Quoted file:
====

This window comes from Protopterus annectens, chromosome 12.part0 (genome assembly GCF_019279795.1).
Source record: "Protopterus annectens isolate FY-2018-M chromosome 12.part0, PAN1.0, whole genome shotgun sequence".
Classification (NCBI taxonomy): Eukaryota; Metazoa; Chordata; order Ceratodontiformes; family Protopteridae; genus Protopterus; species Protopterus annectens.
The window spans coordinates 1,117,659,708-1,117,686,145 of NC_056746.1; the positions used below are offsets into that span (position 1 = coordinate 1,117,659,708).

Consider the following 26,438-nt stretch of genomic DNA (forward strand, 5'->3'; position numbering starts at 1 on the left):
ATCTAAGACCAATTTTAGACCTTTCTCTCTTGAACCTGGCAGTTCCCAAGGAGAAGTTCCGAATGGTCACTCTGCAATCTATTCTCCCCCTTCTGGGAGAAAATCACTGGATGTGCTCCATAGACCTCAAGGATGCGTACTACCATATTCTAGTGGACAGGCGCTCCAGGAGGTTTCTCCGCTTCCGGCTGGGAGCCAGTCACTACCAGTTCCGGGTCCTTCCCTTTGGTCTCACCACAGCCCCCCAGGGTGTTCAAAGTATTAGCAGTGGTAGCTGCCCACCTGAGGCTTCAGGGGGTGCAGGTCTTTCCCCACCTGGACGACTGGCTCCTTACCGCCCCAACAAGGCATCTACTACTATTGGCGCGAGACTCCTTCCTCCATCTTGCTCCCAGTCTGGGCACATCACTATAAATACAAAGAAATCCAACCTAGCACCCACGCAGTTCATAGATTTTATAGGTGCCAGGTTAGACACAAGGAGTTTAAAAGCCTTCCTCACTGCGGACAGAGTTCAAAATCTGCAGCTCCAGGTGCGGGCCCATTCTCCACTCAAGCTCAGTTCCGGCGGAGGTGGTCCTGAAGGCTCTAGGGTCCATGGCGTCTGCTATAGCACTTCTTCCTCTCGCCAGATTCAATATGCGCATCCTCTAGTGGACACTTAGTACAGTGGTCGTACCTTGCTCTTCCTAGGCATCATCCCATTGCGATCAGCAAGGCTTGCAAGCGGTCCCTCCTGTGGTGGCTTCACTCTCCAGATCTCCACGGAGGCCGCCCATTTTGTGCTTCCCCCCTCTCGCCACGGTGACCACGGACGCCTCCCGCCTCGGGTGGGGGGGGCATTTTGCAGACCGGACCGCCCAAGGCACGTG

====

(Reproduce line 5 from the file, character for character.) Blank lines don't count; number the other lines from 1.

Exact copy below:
Consider the following 26,438-nt stretch of genomic DNA (forward strand, 5'->3'; position numbering starts at 1 on the left):